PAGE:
The short film Meet Again is set in the 1940s and centres around the character of Lily (Evelyn Rei) who goes on an emotional journey when the escalating war takes her husband Thomas (Chris Todd) away from her. Also co starring is singer Keedie Green.
Director Rich Silverwood told D&CFilm: “Meet Again is a story about love and loss, one that our armed forces and their families of all generations might directly relate to, but also touch the rest of us who those brave soldiers fought to protect.
“It’s quite a moving story. Evelyn wanted to not only honour the brave men who lost their lives in WW2, but also the loved ones of those left at home. Although this is a fictional story, I think we captured the essence of the how people may of felt.”
1940s Britain is fairly ambitious setting for a micro-budget short film especially when funded by one person â€“ writer/producer and star of the film Evelyn Rei.
Rich explained how they did it. “Evelyn did a fantastic job producing the film and put together an amazing team of cast and crew. I was lucky Evelyn hired me,” he said.
“The budget was extremely small and there were many challenges but I think we pulled it off. Everyone involved took this project to their heart and worked very hard to make this film the best it could be. It was a real team effort. I feel privileged to be a part of it.”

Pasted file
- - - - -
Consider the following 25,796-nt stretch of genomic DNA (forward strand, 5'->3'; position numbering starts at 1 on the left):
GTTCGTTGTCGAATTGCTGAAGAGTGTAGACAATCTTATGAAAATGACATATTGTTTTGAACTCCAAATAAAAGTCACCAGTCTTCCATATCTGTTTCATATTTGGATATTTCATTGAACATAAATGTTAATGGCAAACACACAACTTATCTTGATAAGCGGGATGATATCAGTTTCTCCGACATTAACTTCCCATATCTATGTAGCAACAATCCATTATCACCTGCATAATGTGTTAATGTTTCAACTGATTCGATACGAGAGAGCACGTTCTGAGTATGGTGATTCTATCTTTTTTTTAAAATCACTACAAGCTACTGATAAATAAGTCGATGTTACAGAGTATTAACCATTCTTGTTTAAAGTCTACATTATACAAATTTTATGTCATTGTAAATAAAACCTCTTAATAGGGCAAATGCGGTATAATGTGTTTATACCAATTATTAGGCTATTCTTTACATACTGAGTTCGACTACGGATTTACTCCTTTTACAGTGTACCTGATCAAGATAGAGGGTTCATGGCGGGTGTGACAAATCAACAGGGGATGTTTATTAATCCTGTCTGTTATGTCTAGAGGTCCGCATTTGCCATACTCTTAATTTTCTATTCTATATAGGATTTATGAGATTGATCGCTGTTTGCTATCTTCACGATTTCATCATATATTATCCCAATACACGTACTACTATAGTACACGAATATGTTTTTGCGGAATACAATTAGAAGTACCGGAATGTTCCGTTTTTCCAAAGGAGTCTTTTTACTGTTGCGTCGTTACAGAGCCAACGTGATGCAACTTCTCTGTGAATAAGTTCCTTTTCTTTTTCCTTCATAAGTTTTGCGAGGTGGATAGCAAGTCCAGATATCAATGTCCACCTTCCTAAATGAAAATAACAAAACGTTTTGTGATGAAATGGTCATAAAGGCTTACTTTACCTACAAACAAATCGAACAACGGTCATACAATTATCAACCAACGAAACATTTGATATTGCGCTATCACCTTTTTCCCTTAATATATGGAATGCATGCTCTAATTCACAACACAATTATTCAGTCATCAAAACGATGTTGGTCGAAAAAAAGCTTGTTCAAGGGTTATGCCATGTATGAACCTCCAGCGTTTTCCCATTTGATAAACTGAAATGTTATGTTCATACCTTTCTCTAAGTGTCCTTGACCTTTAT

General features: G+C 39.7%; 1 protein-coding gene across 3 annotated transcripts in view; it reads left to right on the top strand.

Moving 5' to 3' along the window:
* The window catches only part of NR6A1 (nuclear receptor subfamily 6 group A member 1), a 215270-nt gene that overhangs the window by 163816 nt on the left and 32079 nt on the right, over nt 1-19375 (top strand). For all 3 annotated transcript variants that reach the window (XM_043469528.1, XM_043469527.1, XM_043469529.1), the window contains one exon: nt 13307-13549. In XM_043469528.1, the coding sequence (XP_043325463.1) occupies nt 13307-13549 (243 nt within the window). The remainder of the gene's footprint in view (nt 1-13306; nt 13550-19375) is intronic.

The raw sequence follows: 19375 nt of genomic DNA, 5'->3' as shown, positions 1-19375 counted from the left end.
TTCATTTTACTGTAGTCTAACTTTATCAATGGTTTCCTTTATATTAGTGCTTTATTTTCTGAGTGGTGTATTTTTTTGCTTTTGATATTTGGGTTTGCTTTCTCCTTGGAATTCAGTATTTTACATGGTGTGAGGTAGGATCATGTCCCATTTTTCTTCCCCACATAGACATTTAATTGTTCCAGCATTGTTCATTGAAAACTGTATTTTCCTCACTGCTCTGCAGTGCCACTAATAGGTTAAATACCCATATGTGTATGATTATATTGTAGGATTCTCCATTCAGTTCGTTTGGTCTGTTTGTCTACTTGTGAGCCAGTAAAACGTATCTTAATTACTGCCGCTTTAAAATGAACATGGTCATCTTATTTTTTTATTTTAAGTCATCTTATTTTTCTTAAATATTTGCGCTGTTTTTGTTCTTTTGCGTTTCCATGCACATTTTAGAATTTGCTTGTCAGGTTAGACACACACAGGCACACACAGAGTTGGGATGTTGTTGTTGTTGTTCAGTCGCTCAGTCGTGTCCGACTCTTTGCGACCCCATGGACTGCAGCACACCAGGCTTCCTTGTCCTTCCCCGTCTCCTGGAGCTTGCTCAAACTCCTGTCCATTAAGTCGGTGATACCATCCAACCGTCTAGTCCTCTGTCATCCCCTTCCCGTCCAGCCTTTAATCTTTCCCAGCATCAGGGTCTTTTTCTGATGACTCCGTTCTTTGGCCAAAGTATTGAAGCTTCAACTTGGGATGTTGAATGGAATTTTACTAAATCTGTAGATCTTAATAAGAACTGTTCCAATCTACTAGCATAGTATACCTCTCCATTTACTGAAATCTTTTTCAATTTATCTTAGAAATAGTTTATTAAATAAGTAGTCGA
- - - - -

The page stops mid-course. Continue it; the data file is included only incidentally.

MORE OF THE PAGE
The film which was shot over three days earlier this year in the South West, features locations from Plymouth and Brixham.
“We were lucky to have access to two wonderful locations. We shot a scene in Emmanuel Church in Plymouth and at Lupton House near Brixham. The staff at both locations were extremely accommodating and helpful. We couldn’t have done it without them.”
Lupton House, which has a history with WW2 â€“ it was used as a base for American forces, provides the back drop for most of the film.
Rich said: “Lupton house was a perfect location for the us, It’s a beautiful place. The connection to the 1940s helped the actors get into character and set the mood of the film. I think that translates well on screen.”